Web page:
Mayor Michael Bloomberg was in Washington Wednesday to appeal to top lawmakers for funding to help the city recover from Hurricane Sandy.He thanked the federal government for help provided so far, but said the city will need help going forward. The mayor estimates the city sustained about $19 billion in private and public damage in the storm. He is trying to convince congressional leaders to allow the federal government to reimburse 100 percent of the funds spent on Hurricane Sandy recovery for damage in New York City not covered by private insurance, which amounts to about $15 billion in funding. The Federal Emergency Management Agency has agreed to cover about $5.5 billion so far. New York State will need a total of $42 billion overall to recover from the damage. The mayor pointed out that New York City provides more than 4 percent of gross domestic product for the whole country, and said that’s plenty of reason for Congress to help the city. ”We’re all in this together,” Bloomberg said. “We’re not Republicans or Democrats. We’re Americans, and we have to help each other when natural disasters take place.” New York’s congressional delegation has been working with the Obama administration to craft a supplemental bill for more disaster relief aid, which they expect to be ready by next week. However, it is unclear if the bill will have enough support in Congress to pass.
Today the Senate Judiciary Committee debates major changes to federal agencies’ and law enforcement’s ability to access the content of digital communications by updating the Electronic Communications Privacy Act, a law written before anyone dreamed that Americans would send, receive and store so much private information over third-party services such as Gmail or would draft documents using cloud computing that they intend to keep confidential. The Washington Post reports Sen. Patrick J. Leahy (D-Vt.), chairman of the Judiciary Committee and the 1986 law’s original author, wants to amend it into the 21st century. Mr. Leahy is set to press his committee Thursday to adopt a series of changes that would establish the confidentiality of e-mail and other electronic communications. Service providers would be prohibited from handing over e-mail, and Mr. Leahy would get rid of the strange 180-day rule that the government can now use to compel disclosure. To access any e-mail content, law enforcement officers would be required to obtain a search warrant from a judge after demonstrating probable cause. The amendments would also oblige officials to give those whose e-mail they are reading a copy of the search warrant. This would bring the law in line with the reality that Americans are using electronic communications services to exchange and store all sorts of sensitive data.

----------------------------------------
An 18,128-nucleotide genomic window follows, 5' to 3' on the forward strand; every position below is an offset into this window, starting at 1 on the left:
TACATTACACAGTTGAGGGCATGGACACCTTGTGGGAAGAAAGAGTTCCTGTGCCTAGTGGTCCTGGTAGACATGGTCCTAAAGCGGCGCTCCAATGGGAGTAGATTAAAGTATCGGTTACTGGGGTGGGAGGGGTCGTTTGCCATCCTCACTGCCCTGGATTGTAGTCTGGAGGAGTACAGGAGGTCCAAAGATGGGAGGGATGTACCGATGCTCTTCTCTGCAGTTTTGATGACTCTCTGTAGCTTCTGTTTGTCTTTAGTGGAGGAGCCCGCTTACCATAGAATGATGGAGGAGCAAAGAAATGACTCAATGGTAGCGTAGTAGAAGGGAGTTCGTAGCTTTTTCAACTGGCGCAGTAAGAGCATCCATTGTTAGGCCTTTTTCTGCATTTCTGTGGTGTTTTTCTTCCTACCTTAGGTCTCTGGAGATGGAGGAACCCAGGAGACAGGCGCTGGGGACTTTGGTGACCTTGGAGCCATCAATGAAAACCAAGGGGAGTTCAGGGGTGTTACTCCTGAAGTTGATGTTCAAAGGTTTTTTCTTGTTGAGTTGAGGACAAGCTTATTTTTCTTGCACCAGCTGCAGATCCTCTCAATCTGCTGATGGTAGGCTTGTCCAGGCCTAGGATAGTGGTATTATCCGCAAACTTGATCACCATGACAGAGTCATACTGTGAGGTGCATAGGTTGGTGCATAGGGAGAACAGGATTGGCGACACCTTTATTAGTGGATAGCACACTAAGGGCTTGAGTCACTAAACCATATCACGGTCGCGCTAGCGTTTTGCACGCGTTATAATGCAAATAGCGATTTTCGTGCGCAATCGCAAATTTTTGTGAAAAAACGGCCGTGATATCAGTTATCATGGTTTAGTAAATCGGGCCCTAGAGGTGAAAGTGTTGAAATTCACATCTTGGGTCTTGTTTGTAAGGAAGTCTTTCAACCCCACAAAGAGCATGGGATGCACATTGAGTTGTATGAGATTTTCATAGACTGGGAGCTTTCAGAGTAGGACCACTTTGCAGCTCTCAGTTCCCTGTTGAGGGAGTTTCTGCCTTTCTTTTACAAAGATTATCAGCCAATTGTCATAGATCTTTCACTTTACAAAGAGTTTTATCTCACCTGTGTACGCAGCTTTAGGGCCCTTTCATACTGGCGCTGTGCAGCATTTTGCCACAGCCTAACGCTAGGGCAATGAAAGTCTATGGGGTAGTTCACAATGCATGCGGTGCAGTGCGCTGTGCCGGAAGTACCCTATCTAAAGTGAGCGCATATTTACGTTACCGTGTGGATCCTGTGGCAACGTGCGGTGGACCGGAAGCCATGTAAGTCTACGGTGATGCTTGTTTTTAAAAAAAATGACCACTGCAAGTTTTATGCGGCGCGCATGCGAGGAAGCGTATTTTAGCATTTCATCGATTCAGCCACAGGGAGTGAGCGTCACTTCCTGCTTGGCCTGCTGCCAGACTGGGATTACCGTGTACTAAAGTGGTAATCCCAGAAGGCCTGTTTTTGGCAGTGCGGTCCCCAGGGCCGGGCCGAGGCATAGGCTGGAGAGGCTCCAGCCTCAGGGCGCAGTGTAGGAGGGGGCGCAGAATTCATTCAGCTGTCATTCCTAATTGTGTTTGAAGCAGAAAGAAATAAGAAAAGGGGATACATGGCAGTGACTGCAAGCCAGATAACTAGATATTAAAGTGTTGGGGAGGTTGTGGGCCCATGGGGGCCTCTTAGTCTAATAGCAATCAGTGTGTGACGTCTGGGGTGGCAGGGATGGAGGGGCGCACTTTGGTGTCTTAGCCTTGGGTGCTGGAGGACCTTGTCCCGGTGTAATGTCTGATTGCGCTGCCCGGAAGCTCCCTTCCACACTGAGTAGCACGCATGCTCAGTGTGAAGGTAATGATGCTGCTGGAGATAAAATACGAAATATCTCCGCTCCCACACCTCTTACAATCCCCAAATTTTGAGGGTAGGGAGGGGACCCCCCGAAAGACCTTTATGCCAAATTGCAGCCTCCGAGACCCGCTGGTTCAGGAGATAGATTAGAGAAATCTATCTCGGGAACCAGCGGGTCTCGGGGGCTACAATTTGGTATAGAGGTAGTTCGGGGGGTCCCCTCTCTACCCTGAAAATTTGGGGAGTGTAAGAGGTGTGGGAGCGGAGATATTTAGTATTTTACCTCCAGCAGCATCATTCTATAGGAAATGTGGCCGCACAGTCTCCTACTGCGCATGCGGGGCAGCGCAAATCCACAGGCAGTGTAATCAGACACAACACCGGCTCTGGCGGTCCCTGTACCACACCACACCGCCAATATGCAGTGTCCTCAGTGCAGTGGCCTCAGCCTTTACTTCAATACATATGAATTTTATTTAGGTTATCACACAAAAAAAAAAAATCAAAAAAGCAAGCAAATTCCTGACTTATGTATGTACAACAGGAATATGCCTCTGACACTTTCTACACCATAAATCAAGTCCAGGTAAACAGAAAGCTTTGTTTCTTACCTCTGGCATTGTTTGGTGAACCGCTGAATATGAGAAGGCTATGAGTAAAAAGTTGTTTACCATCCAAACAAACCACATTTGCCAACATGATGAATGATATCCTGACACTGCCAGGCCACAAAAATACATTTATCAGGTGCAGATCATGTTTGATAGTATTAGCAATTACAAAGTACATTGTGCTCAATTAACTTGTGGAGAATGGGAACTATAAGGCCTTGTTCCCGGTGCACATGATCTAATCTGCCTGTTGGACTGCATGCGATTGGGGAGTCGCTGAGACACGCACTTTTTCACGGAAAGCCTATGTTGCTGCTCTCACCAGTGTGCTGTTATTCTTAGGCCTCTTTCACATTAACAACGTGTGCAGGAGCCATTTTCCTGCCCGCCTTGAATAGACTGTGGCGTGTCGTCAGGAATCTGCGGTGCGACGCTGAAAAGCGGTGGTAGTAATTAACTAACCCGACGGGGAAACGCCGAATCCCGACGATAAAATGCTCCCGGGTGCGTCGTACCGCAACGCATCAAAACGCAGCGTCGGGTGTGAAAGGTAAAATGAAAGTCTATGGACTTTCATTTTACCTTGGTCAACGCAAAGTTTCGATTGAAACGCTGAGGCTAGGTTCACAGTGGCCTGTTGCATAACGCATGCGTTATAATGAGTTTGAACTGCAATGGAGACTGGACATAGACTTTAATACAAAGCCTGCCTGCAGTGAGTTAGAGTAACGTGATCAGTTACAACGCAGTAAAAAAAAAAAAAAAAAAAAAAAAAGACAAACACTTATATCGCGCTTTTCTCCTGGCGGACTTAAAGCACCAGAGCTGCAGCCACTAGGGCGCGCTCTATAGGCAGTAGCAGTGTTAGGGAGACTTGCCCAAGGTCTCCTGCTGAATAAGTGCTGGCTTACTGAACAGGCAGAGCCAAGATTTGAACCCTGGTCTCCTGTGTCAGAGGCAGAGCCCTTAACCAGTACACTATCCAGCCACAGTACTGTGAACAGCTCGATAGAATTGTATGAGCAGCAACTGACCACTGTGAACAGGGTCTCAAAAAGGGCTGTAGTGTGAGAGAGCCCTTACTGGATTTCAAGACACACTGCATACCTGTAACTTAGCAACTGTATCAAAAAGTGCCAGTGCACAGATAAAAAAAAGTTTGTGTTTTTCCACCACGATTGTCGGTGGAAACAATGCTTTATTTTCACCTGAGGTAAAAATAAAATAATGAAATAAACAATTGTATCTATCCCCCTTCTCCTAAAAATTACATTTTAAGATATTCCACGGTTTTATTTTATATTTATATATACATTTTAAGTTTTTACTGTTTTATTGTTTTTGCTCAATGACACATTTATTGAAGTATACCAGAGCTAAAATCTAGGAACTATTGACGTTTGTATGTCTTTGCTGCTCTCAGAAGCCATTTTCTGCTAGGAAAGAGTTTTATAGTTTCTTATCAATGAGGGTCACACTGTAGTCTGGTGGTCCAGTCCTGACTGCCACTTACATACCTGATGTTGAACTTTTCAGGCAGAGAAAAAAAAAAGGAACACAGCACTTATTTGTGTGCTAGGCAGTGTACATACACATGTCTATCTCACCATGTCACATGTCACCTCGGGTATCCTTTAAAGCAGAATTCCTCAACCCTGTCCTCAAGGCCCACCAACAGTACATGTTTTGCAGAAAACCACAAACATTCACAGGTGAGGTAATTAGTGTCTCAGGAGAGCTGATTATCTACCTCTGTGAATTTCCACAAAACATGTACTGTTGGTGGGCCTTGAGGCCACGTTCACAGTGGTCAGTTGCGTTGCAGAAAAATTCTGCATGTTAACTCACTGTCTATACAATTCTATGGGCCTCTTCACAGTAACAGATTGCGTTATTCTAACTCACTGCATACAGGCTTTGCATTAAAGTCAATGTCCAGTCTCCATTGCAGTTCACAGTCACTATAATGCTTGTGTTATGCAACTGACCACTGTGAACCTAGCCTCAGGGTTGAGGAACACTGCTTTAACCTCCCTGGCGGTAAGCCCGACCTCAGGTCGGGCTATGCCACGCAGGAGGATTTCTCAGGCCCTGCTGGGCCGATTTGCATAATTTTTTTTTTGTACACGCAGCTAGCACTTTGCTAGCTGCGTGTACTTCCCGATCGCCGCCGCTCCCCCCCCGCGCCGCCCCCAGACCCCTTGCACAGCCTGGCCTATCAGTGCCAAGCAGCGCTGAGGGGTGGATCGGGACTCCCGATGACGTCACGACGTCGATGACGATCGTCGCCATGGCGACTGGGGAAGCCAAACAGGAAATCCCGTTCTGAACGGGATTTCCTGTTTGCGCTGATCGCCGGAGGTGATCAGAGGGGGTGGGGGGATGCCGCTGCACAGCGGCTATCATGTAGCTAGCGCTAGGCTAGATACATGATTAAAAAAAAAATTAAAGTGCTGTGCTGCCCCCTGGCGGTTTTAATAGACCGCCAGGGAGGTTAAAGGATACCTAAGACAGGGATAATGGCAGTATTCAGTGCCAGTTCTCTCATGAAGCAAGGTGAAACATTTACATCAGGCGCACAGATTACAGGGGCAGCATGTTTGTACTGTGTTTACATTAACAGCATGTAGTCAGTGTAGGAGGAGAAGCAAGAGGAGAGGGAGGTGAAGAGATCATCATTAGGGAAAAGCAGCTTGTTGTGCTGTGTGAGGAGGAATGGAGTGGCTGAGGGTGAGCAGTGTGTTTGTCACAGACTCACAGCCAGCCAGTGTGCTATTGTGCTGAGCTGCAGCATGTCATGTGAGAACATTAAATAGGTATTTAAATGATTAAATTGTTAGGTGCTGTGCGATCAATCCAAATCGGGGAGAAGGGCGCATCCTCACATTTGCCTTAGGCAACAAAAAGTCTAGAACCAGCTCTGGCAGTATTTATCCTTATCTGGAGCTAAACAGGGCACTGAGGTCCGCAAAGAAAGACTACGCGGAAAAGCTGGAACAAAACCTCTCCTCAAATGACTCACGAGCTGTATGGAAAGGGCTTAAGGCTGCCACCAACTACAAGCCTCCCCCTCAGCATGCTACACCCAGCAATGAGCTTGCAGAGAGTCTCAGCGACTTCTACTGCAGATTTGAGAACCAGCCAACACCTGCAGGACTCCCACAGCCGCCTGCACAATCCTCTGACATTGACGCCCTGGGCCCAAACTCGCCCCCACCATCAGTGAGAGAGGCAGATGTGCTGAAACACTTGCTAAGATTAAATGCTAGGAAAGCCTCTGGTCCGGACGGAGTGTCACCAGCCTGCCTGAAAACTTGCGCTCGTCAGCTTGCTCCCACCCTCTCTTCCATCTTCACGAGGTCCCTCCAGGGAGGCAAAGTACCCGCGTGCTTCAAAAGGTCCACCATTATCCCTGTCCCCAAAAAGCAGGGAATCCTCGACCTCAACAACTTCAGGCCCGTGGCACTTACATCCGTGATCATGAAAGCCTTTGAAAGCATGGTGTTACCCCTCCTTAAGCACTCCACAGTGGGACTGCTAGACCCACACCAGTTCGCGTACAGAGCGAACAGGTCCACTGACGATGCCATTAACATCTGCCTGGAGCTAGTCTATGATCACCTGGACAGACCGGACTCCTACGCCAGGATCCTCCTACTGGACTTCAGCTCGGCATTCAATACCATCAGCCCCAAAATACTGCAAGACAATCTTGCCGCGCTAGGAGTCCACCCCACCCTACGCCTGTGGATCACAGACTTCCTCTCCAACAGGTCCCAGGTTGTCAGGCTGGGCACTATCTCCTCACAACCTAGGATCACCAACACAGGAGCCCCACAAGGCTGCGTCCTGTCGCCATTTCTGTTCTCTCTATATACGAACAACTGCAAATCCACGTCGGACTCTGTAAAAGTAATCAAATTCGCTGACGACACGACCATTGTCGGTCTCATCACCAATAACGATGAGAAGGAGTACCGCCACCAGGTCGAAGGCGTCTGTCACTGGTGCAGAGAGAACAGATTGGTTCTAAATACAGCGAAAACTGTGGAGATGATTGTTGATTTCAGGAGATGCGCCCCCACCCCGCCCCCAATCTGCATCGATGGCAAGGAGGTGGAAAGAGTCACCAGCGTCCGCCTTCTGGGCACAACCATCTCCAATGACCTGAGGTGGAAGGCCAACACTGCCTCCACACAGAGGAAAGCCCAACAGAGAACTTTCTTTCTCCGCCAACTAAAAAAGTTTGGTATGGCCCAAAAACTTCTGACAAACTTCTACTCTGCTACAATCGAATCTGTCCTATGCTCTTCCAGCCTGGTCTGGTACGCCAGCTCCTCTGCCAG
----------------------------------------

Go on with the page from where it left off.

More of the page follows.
A prosecutor declined to bring criminal charges against the mother of a 2-year-old boy who was killed after falling into a pit of wild dogs and mauled at the Pittsburgh Zoo, but he said on Wednesday he was still determining whether the zoo was at fault, Reuters reports. Maddox Derkosh was killed almost immediately after he fell over the railing of an exhibit of African painted dogs and was attacked by 11 of the animals. His mother, Elizabeth Derkosh, 34, had lifted him on top of the railing to give the boy with poor eyesight a better view. Holding him by the waist, she lost control, Zappala said. The child may have believed there was a Plexiglas barrier as he appeared to lunge forward, the prosecutor said. llegheny County District Attorney Stephen Zappala aid he was still investigating whether the Pittsburgh Zoo & PPG Aquarium might be culpable of negligence, manslaughter or endangering welfare of children because of the design of the exhibit.
The big news in the Big Apple this week may be what didn’t happen. There was not a single reported slaying, stabbing, shooting or knifing in any of the five boroughs on Monday, according to the New York Police Department, reports CNN. ”It is unusual in a city of 8 million people, but we never read that much into one day,” said Deputy Police Commissioner Paul Browne, who said it was the “first time in memory” that the city had had such a lull in violent crime. The violence-free stretch spanned 36 hours, starting Sunday evening when a man was shot in the head and lasted until Tuesday morning with another shooting, police said. For a city that once suffered from high crime rates, Monday’s feat fits into a broader trend of dropping homicide rates, police say. In October, the FBI said violent crime across the nation fell for the fifth consecutive year in 2011 with murder, rape and robbery all declining, but it noted that violent crime remains a serious problem in many urban areas.
Fast-food restaurant employees protested in New York City on Thursday, demanding higher pay and the right to form a union – the latest attempt by lower-wage workers in the United States to increase their compensation, Reuters reports. The campaign, called “Fast Food Forward,” seeks to roughly double hourly pay to $15 an hour and is being billed as the largest attempt to unionize U.S. fast-food workers. Leading the effort is New York Communities for Change, a group that has helped unionize low-wage carwash and grocery workers in New York. Strikes were scheduled at McDonald’s, Burger King, Wendy’s, Taco Bell, KFC, Pizza Hut and Domino’s restaurants around the city throughout the day. Representatives from those companies did not immediately respond to requests for comment. The U.S. fast-food industry has long been known for its low-paying jobs. What has changed since the last U.S. recession is that many adults now are competing with high school students for those positions – which often do not provide a living wage to full-time workers.